Priests for Life, a Catholic organization against abortion and euthanasia, went to federal court Monday to defend their right to oppose restrictions on religious freedom which they believe the Health and Human Services (HHS) birth-control mandate of the Affordable Care Act imposes. National Director Fr. Frank Pavone released a statement regarding the organization's reasoning and efforts to show that the federal government is creating an undue burden of conscience for organizations which believe that abortions are immoral.
The HHS mandate under the Affordable Care Act forces employers to provide contraception and abortive drugs for their employees at no cost. Exemptions to the rule are made for churches and religious organizations; however, there is not an exemption for organizations run by Christians who oppose the legislation. Though they are not officially classified as a religious organization, Pavone argues, "Our organization exists to build a culture of life, based around exactly the opposite mentality ... a culture in which every life is welcomed and protected."
Priests for Life is faced with a rather difficult challenge: to comply with a law which violates their beliefs or to drop healthcare coverage for their employees altogether. "The mandate we are opposing requires us, come January 1, to include coverage for contraceptive and other immoral 'services' in the health care plan we provide for our employees," says Fr. Pavone.
Priests for Life was told that they could sign a document objecting to the contraceptive measures on the basis of their religion (perhaps to alleviate conscience), but that they would still have to provide the coverage for employees in accordance with the HHS mandate. Pavone says that the organization will drop all employee healthcare coverage if forced to comply. "The integrity of our conscience [requires] us not only to say we disagree with the government's goal of expanding access to objectionable practices, but in fact to work against that goal, and to avoid doing anything to advance it," he says.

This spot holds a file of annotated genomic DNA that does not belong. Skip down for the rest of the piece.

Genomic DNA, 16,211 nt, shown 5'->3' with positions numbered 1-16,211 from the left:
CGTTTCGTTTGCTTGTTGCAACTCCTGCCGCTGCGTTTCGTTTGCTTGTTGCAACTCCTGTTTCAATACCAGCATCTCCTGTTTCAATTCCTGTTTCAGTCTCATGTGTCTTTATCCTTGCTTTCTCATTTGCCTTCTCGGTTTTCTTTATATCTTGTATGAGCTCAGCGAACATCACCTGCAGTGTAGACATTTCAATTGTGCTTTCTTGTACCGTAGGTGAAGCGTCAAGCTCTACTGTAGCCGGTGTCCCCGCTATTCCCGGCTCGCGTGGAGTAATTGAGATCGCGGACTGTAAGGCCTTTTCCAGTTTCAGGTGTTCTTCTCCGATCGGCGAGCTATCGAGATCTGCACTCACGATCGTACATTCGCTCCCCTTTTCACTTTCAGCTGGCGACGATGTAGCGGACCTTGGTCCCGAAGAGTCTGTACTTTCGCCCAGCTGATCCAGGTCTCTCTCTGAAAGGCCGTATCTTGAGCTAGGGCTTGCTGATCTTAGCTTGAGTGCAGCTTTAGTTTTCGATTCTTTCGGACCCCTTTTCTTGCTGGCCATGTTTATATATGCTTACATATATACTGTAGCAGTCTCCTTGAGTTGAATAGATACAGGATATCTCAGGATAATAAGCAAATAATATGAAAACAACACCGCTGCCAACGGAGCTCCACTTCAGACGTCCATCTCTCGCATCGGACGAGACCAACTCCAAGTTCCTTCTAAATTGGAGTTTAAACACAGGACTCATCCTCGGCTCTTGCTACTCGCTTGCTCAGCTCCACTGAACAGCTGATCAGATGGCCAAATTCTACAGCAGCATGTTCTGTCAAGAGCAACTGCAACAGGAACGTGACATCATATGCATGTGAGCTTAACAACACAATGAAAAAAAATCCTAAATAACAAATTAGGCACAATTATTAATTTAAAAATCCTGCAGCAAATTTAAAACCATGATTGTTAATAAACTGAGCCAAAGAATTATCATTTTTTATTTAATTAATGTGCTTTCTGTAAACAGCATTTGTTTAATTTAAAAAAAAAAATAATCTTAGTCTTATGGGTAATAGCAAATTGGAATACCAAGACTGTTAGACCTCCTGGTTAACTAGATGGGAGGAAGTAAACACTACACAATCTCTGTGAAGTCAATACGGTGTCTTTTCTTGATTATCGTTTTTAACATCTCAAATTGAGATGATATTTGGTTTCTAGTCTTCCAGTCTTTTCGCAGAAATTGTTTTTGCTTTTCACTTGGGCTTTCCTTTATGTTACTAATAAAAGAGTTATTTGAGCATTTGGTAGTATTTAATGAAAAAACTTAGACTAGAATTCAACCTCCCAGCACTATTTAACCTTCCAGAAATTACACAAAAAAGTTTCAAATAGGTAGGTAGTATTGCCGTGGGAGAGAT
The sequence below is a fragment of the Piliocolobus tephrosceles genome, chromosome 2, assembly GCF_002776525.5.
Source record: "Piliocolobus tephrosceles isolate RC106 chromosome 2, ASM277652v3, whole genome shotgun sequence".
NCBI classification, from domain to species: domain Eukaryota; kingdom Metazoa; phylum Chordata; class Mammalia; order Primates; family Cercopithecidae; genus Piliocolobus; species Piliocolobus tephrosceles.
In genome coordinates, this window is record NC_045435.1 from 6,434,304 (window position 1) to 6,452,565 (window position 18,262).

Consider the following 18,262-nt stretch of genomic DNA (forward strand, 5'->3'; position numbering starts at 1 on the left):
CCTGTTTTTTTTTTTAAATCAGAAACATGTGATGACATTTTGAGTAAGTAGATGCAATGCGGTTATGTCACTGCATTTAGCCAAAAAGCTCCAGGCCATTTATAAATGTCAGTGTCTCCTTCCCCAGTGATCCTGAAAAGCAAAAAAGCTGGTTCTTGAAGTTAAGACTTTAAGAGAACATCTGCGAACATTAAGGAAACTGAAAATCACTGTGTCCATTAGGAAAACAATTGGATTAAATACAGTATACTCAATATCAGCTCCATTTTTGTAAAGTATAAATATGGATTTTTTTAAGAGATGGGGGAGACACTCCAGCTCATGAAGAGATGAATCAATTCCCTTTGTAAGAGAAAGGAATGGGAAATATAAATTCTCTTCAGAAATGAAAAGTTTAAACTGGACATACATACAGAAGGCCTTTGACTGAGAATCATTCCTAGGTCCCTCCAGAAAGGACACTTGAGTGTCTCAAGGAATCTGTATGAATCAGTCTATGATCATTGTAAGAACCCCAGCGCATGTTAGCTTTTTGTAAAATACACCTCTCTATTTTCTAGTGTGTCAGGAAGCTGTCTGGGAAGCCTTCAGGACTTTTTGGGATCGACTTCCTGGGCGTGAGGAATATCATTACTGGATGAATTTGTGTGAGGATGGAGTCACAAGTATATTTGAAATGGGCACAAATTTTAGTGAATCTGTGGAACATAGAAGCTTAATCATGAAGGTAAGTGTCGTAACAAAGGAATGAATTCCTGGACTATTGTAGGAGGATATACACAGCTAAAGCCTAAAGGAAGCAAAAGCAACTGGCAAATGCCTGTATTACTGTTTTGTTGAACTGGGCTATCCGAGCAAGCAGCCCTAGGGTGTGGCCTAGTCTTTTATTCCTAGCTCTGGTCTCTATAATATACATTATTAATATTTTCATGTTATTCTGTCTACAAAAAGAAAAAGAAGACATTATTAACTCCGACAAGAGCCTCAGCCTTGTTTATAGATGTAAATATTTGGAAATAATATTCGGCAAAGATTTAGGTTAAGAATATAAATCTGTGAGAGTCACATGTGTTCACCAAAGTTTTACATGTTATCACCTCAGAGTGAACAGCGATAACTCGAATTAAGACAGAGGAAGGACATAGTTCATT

Hobby Lobby, a for-profit organization run by a Christian family, is also enduring a legal battle in opposition to the legislation. According to Fox News http://www.foxnews.com/politics/2013/12/10/religious-organizations-challenge-contraception-mandate-in-federal-court/?intcmp=latestnews, as many as 80 other lawsuits have been filed against the HHS mandate, including one recently filed by the University of Notre Dame.
The Priests For Life organization shares the persecuted apostles' sentiments in Acts 5:29: "We will obey God rather than men," Pavone says.